Drinks such as Sloe gin and Damson vodka are very easy to make from foraged fruits. It is even possible to grow your own gin makers hedgerow by planting a mix of native woody plants such as blackthorn (produces sloes), Rosa rugosa, Elder, plum and others with edible berries. Beautiful, bountiful and un-buyable ingredients abound in the garden and the hedgerows. The only thing to remember (apart from making sure you’re not picking anything poisonous) is that while the fruits and berries are an extra bonus for us, they are crucial for the survival of many birds and animals through the colder months, so if you do go out gathering, make sure that you compensate the creatures for raiding their winter larders – put out extra food on the bird table, keep fresh/unfrozen water available and provide sheltering places, such as log piles, hollow stems and cosy piles of leaves.

Cosmetics like soap, bath bombs and hand creams are satisfying and relatively easy to make. Soap can be made using sustainably sourced olive or almond oil, rather than the palm oil so often used in commercial products. It is a bit of a process to make soap from scratch, but not too difficult. As an alternative, a pre-made ‘melt and pour’ soap base can be used – you just heat it gently until it melts, add in fragrances and other ingredients, pour into moulds and, once your soap is set, package it up in pretty paper to give away. It is much gentler on the skin than most commercially made brands, but make sure you add a list of the ingredients somewhere on the packaging in case of allergies.

“Beautiful, bountiful and un-buyable ingredients abound in the garden and the hedgerows”

Plants make the ultimate green gift. Carefully chosen winter containers of perennial evergreens and bulbs will go on giving long after the Christmas tree has been assigned to the shredder/bonfire/recycling van. If you are planning for next year, then forced bulbs such as Hyacinths and Paperwhite narcissi can be planted and triggered into flowering in time for the festive season. Poinsettias are also primed to show off their red bracts in December, but they are tender plants and don’t like cold draughts – even the journey from the shop to their destination can upset them. They can be kept after Christmas as house plants, but to get the red bracts to appear again the following year is a complicated process involving the manipulation of light levels. Cyclamen are a better bet, but there are several different varieties available at Christmas and not all of these are hardy.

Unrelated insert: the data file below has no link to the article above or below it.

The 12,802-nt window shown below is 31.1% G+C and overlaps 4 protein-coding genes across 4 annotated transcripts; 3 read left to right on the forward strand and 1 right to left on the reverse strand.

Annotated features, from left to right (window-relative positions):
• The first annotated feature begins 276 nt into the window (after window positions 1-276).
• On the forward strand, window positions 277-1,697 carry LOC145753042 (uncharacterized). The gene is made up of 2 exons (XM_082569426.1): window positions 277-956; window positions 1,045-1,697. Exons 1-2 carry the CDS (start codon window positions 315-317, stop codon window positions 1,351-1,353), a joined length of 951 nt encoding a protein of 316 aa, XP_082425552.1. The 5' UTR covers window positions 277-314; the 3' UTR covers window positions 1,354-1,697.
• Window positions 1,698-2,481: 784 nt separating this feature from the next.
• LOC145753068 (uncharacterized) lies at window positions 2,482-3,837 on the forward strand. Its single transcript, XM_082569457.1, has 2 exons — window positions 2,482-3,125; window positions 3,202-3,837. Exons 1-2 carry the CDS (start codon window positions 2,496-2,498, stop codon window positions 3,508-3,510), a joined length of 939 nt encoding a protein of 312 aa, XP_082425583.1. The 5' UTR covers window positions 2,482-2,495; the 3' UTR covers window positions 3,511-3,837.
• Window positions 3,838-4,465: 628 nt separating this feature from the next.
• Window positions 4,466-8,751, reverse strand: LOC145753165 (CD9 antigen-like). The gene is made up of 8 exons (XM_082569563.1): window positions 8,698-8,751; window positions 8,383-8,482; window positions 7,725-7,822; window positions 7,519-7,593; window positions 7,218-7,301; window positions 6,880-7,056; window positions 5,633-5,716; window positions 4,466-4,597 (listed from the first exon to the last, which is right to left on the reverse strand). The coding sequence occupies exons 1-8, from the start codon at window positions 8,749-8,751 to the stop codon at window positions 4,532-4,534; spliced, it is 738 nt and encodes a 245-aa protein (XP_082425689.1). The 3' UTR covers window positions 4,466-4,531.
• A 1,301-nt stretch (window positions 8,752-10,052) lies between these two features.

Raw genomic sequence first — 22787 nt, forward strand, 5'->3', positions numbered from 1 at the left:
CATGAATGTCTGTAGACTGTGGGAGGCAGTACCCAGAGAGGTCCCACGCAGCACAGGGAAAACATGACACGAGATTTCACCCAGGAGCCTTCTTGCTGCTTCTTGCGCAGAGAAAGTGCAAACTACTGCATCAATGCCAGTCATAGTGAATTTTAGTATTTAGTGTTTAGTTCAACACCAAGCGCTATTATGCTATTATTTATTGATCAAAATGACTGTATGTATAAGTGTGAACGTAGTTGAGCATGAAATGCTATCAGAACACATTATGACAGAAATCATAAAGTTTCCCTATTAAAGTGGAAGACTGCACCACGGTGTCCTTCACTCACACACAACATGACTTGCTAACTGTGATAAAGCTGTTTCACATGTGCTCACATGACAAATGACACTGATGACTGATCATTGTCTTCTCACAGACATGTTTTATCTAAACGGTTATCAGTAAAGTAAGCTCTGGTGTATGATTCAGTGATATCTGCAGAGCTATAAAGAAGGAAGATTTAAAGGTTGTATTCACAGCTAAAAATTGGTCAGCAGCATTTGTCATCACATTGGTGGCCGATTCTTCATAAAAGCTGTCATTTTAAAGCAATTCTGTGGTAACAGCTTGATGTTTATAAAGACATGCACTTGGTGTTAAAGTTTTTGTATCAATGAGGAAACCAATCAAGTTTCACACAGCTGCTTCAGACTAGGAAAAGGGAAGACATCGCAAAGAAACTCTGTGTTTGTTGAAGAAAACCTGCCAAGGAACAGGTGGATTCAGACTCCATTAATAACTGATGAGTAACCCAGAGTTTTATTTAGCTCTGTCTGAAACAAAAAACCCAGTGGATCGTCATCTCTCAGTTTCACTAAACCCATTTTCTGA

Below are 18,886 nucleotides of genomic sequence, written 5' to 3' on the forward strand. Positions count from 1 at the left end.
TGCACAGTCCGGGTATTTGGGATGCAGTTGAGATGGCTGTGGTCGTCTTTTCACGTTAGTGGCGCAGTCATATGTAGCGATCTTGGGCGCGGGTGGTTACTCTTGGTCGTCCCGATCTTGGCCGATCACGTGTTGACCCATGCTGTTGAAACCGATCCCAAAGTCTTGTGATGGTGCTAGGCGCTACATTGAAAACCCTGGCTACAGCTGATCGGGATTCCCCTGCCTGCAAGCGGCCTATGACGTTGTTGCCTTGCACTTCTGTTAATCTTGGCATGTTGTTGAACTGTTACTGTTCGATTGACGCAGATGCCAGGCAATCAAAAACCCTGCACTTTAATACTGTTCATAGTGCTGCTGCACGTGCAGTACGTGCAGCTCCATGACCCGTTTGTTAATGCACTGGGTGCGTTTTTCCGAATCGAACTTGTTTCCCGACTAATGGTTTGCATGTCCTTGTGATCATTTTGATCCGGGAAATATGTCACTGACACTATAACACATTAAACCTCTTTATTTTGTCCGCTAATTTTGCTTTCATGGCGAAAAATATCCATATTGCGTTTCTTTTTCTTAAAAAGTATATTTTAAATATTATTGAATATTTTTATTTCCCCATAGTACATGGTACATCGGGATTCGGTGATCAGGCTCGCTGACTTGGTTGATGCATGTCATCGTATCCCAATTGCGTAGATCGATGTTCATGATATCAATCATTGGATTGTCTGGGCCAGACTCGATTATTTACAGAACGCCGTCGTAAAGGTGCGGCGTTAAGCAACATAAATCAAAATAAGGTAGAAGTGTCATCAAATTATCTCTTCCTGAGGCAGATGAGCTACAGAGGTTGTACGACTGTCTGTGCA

Gather some decorations

While you are out on the gin foraging session, pick a few cones, seed heads and twigs to make decorations with. It is great fun making place settings, napkin rings, wreaths and table decorations from things you find growing outside. Many dried seed pods can be gathered and dried well in advance and then added to foliage nearer the time. Smaller cones, like pine, alder, beech and acorns can be added as embellishments, but the seed heads of plants like Artichokes, Alliums and Agapanthus are of a good size and look glamorous in their own right. Spray them with metallic paint for extra sparkle, or leave them looking as nature intended for a natural (and more ecologically friendly) look. Use the twining stems of ivy and other climbers as bases for swags and wreaths and tie around picture frames, doorways and banisters.

Once you start thinking about simple, home made alternatives to a shop bought Christmas and unleash your creativity, the preparations – providing you have the time – become as enjoyable as the day itself. May your days be merry and bright and may your carbon footprint be light.

Jo’s 2020 gardening courses are now booking. 

Call 01233 861149 or see hornbrookmanor.co.uk for details. 

Foraged decorations

Foraged decorations

Homemade sloe gin

Homemade sloe gin

Table decoration using shop bought roses and foliage from the garden

Table decoration using shop bought roses and foliage from the garden

Homemade botanical soap

Homemade botanical soap

Rosemary place setting

Rosemary place setting

Birch place setting

Birch place setting

Spruce up your candles

Spruce up your candles

Section of a berry and cone wreath

Section of a berry and cone wreath